And if you want some real-world examples of how nations with good policy “de-converge” from nations with bad policy, here’s a partial list.

* Chile vs. Argentina vs. Venezuela

* Hong Kong vs. Cuba

* North Korea vs. South Korea

* Cuba vs. Chile

* Ukraine vs. Poland

* Hong Kong vs. Argentina

* Singapore vs. Jamaica

* United States vs. Hong Kong and Singapore

Want to ‘win’ a debate? Just impose an impossibly/arbitrarily high standard for the other person and deny any possible examples they bring up. Now if you’re actually interested in the truth, then perhaps drop the ego and honestly examine the examples.

For the record, I do think HK is a better example than Singapore as it is closer (but still not perfectly libertarian). Anyway, you’ve now got some of the data and history here, so have a look for yourself and decide.

Not ‘solutions’, but tradeoffs

A deep seated mentality problem with how the ‘anointed’ view the world, is that they forget the crucial importance of tradeoffs. They think more in terms of categorical “solutions”, usually believing that they are well placed to make decisions on behalf of society because of their superior wisdom. But is it wise to think this way?

See Thomas Sowell on page 133 of Visions of the Anointed:

A simple example may illustrate concretely the difference between seeking a solution and seeking a trade-off. When a baby was killed in a tragic airplane crash in 1989 by being ripped out of its mother’s arms by the force of the impact and being sent hurtling through the cabin, a political “solution” was proposed by having a federal law requiring babies to be strapped into their own seats on airplanes. But a study by economists indicated that such a law, requiring parents to purchase an extra seat, would divert a portion of the traffic to cheaper alternative modes of transportation on the ground – most of which have higher mortality rates than airplanes. Over a period of a decade, there would be an estimated saving of one baby’s life in airplane crashes, a loss of nine lives in alternative ground transportation, and an additional cost of $3 billion.

Few people would regard this as a reasonable trade-off. But it is only by analyzing the issue as a trade-off that we avoid the dangerous and deceptive appearances of a “solution”. 

Also, remember that completely wiping out one particular problem, might carry with it the cost of leaving other problems in a more dire condition.

John Hasnas on market failure

Here is a great talk by John Hasnas on the topic of market failure and market regulation:

https://www.youtube.com/watch?v=9cR5NWkWMzw&list=WL&index=89

Some points from the video that are very insightful:

  • Don’t think of the free market as unregulated, instead think of it as being regulated by individual social and ethical beliefs.
  • Recharacterise regulation in your mind – it doesn’t necessarily serve ‘society’ or the common good, it really only serves the most dominant political interest at the time.
  • His anecdote re: the BP spill at the end is very useful as it really illustrates his point that tort law and civil liability (which are more market based) would not have permitted drilling there, but it was only because of government law and a captured government regulator that permitted BP to drill there.

IP and Government science – risk of copycats overrated

Part of the case for government intervention to create mandated intellectual property (monopoly) rights, or for government science, rests on the ‘copycat’ risk. The case for intervention might go like this: An innovator spends time and money to create a new science or product, which is then swiftly copied by somebody else for a mere fraction of the cost. Now because everybody is scared that someone will ‘copycat’ them, they won’t have as much incentive to try and innovate and dream up new products, services and technologies. The argument then goes that society on the whole is poorer without IP laws, or without government science.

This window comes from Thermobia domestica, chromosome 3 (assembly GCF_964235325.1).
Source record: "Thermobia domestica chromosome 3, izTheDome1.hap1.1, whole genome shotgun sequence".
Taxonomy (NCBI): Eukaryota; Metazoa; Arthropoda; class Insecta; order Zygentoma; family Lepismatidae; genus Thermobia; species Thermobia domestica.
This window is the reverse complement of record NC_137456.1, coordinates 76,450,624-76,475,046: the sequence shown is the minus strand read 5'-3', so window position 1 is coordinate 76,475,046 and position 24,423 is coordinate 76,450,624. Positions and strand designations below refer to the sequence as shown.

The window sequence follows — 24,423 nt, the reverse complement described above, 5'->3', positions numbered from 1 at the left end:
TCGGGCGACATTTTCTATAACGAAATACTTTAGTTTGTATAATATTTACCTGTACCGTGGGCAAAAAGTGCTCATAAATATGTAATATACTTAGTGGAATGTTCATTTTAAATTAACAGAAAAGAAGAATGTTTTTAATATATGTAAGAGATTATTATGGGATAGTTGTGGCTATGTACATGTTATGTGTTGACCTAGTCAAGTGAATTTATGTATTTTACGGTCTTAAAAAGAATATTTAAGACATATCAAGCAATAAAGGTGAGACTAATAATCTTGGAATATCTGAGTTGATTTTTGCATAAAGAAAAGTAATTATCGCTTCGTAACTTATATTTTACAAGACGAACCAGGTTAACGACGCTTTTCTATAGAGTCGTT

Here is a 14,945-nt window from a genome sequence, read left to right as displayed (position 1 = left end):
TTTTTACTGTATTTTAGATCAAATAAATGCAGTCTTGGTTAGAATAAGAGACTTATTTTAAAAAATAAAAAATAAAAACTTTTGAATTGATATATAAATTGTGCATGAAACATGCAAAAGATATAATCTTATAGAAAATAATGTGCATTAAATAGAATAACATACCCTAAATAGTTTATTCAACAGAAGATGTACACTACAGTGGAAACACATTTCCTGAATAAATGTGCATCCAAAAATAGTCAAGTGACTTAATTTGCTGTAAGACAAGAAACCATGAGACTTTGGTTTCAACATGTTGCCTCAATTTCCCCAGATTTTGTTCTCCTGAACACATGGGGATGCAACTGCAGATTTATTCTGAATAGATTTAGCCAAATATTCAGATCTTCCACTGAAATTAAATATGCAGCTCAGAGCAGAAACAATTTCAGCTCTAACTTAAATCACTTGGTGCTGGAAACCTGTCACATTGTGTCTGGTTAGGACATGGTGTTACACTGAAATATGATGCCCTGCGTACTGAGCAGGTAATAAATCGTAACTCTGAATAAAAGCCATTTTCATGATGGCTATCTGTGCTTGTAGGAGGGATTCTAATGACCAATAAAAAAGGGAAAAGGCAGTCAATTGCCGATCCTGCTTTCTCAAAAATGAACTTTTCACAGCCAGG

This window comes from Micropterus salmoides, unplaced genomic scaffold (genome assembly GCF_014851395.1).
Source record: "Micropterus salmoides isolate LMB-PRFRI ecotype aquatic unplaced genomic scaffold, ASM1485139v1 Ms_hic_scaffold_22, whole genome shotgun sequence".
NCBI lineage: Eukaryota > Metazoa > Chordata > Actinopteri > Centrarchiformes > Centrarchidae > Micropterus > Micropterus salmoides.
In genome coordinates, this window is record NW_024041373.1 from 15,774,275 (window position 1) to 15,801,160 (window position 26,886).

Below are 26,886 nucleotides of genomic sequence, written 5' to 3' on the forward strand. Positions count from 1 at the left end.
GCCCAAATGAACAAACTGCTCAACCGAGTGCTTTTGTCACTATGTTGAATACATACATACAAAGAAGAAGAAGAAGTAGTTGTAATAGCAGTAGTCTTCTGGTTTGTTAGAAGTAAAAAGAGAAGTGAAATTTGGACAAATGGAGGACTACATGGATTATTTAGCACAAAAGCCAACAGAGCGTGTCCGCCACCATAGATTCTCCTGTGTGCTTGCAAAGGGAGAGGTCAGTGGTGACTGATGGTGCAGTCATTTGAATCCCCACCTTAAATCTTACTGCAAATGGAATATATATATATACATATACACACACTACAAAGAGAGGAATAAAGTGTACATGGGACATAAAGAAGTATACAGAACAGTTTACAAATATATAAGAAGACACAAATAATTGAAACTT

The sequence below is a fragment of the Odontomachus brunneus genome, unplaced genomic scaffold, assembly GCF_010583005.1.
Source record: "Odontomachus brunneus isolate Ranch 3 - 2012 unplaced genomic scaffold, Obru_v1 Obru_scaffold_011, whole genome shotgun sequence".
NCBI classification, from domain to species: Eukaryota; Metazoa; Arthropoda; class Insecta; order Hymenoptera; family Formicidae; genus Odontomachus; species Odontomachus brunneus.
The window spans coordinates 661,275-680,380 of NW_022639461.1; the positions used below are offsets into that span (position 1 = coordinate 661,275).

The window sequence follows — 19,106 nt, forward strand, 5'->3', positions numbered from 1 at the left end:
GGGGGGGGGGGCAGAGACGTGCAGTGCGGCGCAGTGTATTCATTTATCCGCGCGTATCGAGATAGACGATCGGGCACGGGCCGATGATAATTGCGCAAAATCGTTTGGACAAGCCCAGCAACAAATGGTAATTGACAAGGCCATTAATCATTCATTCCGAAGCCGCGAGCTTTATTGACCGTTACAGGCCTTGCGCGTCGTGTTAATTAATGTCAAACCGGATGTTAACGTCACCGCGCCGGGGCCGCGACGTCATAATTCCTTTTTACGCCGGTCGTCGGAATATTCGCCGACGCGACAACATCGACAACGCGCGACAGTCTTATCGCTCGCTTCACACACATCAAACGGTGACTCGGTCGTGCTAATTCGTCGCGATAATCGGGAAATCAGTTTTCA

But is this what actually happens in the real world? Terence Kealey presents a counter to the above argument in his book, The Economic Laws of Scientific Research under the section “The Costs of Second-Mover Research” page 228:

The biggest myth in science funding is that published science is freely available. It is not. Access to it is extremely expensive. Consider an analogy with the law. No one assumes that legal knowledge is freely available. Anyone could, if they wished, consult the law books and journals to defend themselves in court, but it would take years to master the law and the court-room lore that is never published, so people employ lawyers and pay them for their accumulated expertise. So it is with science. It takes years of training before a scientist can read research papers properly and understand their implication for the future. It takes hours, every week, to read all the new research papers, to assimilate them and to integrate them into a future research strategy. As discussed above, so important is the collection and integration of scientific data, that successful companies see it as the prime role of their scientists. And the accumulated expertise that enables scientists to collect and interpret data does not come cheap.

Also relevant is this journal article version, see Modelling science as a contribution good.

Capture

Free market underprovision of basic science?

Part of the argument that government science is necessary is that private firms or other donors will not fund basic science. But this isn’t true! See Terence Kealey’s The Economic Laws of Scientific Research, page 225:

Unfortunately for the theories of Nelson and Arrow, companies do, in practice, fund basic science comprehensively. Moreover, they find it highly profitable. Two major surveys by Mansfield and Griliches have shown that the more basic science a company performs, the more likely it is to grow and to outperform its competitors. Mansfield studied 16 major American oil and chemical companies for the years 1960-76, and he showed that all those firms invested in pure science; crucially, the more a firm invested in basic science, the greater its productivity grew.